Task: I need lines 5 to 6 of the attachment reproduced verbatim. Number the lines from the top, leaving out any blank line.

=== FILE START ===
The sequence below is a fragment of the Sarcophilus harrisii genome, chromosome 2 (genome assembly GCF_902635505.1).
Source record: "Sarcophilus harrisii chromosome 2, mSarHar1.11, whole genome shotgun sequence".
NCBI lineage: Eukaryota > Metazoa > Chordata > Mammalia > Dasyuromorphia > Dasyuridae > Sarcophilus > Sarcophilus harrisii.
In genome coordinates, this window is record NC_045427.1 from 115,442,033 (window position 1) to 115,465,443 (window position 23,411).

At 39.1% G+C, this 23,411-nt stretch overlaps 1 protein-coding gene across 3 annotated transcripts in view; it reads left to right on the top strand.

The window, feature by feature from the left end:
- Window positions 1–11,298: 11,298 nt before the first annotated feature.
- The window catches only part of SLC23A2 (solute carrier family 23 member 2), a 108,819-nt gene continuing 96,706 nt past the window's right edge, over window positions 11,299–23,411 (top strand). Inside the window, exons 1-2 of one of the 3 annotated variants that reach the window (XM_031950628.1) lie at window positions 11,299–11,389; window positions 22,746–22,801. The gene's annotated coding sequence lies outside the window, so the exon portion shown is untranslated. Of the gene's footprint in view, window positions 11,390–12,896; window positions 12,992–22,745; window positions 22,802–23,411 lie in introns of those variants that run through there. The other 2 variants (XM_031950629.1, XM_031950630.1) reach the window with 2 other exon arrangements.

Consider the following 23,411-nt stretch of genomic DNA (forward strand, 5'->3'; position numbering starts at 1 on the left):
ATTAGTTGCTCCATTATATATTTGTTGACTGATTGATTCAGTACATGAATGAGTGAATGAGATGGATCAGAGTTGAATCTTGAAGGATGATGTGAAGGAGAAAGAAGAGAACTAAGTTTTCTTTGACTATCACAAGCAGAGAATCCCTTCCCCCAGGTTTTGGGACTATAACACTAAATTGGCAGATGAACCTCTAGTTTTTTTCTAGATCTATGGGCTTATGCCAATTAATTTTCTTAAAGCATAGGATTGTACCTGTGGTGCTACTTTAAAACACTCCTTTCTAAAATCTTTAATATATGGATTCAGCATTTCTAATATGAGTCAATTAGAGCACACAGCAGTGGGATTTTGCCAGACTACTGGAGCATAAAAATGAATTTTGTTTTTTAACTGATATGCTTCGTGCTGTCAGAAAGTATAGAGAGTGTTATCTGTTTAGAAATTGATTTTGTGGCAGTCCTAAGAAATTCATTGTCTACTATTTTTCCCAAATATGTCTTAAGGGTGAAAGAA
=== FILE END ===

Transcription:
At 39.1% G+C, this 23,411-nt stretch overlaps 1 protein-coding gene across 3 annotated transcripts in view; it reads left to right on the top strand.

The window, feature by feature from the left end: